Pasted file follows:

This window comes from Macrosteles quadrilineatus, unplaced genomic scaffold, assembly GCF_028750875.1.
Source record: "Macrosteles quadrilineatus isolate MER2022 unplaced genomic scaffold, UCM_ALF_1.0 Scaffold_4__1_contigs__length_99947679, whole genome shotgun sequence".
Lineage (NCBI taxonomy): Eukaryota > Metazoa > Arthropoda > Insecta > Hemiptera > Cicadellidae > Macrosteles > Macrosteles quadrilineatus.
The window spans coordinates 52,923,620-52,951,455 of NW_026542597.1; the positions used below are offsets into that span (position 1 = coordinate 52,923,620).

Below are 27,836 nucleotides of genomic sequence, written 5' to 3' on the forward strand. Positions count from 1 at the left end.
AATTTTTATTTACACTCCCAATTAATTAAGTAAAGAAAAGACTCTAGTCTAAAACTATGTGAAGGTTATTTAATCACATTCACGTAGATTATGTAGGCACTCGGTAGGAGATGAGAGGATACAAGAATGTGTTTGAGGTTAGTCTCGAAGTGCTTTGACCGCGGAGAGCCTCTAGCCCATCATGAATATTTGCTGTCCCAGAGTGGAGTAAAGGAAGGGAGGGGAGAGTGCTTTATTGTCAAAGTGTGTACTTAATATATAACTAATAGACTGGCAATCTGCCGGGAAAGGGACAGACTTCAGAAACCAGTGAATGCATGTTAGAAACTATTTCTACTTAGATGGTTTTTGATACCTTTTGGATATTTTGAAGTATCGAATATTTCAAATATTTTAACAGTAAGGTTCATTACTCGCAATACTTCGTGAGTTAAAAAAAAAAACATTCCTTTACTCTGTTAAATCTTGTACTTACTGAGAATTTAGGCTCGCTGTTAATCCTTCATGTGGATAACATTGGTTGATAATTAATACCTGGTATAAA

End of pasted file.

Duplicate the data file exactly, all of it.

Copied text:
This window comes from Macrosteles quadrilineatus, unplaced genomic scaffold, assembly GCF_028750875.1.
Source record: "Macrosteles quadrilineatus isolate MER2022 unplaced genomic scaffold, UCM_ALF_1.0 Scaffold_4__1_contigs__length_99947679, whole genome shotgun sequence".
Lineage (NCBI taxonomy): Eukaryota > Metazoa > Arthropoda > Insecta > Hemiptera > Cicadellidae > Macrosteles > Macrosteles quadrilineatus.
The window spans coordinates 52,923,620-52,951,455 of NW_026542597.1; the positions used below are offsets into that span (position 1 = coordinate 52,923,620).

Below are 27,836 nucleotides of genomic sequence, written 5' to 3' on the forward strand. Positions count from 1 at the left end.
AATTTTTATTTACACTCCCAATTAATTAAGTAAAGAAAAGACTCTAGTCTAAAACTATGTGAAGGTTATTTAATCACATTCACGTAGATTATGTAGGCACTCGGTAGGAGATGAGAGGATACAAGAATGTGTTTGAGGTTAGTCTCGAAGTGCTTTGACCGCGGAGAGCCTCTAGCCCATCATGAATATTTGCTGTCCCAGAGTGGAGTAAAGGAAGGGAGGGGAGAGTGCTTTATTGTCAAAGTGTGTACTTAATATATAACTAATAGACTGGCAATCTGCCGGGAAAGGGACAGACTTCAGAAACCAGTGAATGCATGTTAGAAACTATTTCTACTTAGATGGTTTTTGATACCTTTTGGATATTTTGAAGTATCGAATATTTCAAATATTTTAACAGTAAGGTTCATTACTCGCAATACTTCGTGAGTTAAAAAAAAAAACATTCCTTTACTCTGTTAAATCTTGTACTTACTGAGAATTTAGGCTCGCTGTTAATCCTTCATGTGGATAACATTGGTTGATAATTAATACCTGGTATAAA